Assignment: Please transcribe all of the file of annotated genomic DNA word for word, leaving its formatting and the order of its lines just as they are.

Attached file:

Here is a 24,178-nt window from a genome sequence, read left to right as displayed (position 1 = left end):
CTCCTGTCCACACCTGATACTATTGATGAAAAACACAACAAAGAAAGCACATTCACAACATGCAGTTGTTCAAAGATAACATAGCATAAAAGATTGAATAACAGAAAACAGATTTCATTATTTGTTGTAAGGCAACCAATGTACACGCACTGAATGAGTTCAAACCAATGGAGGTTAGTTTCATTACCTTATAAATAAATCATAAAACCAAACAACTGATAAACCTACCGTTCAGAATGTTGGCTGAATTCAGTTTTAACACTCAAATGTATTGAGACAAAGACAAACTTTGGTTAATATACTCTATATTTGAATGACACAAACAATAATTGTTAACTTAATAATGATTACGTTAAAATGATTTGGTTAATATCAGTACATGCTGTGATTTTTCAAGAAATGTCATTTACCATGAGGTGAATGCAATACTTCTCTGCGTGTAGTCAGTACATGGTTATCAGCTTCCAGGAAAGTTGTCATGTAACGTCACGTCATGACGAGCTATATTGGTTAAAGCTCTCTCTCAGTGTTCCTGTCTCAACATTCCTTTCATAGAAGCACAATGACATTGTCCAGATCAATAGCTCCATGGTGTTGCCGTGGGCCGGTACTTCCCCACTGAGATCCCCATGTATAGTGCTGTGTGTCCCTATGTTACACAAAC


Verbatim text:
Here is a 24,178-nt window from a genome sequence, read left to right as displayed (position 1 = left end):
CTCCTGTCCACACCTGATACTATTGATGAAAAACACAACAAAGAAAGCACATTCACAACATGCAGTTGTTCAAAGATAACATAGCATAAAAGATTGAATAACAGAAAACAGATTTCATTATTTGTTGTAAGGCAACCAATGTACACGCACTGAATGAGTTCAAACCAATGGAGGTTAGTTTCATTACCTTATAAATAAATCATAAAACCAAACAACTGATAAACCTACCGTTCAGAATGTTGGCTGAATTCAGTTTTAACACTCAAATGTATTGAGACAAAGACAAACTTTGGTTAATATACTCTATATTTGAATGACACAAACAATAATTGTTAACTTAATAATGATTACGTTAAAATGATTTGGTTAATATCAGTACATGCTGTGATTTTTCAAGAAATGTCATTTACCATGAGGTGAATGCAATACTTCTCTGCGTGTAGTCAGTACATGGTTATCAGCTTCCAGGAAAGTTGTCATGTAACGTCACGTCATGACGAGCTATATTGGTTAAAGCTCTCTCTCAGTGTTCCTGTCTCAACATTCCTTTCATAGAAGCACAATGACATTGTCCAGATCAATAGCTCCATGGTGTTGCCGTGGGCCGGTACTTCCCCACTGAGATCCCCATGTATAGTGCTGTGTGTCCCTATGTTACACAAAC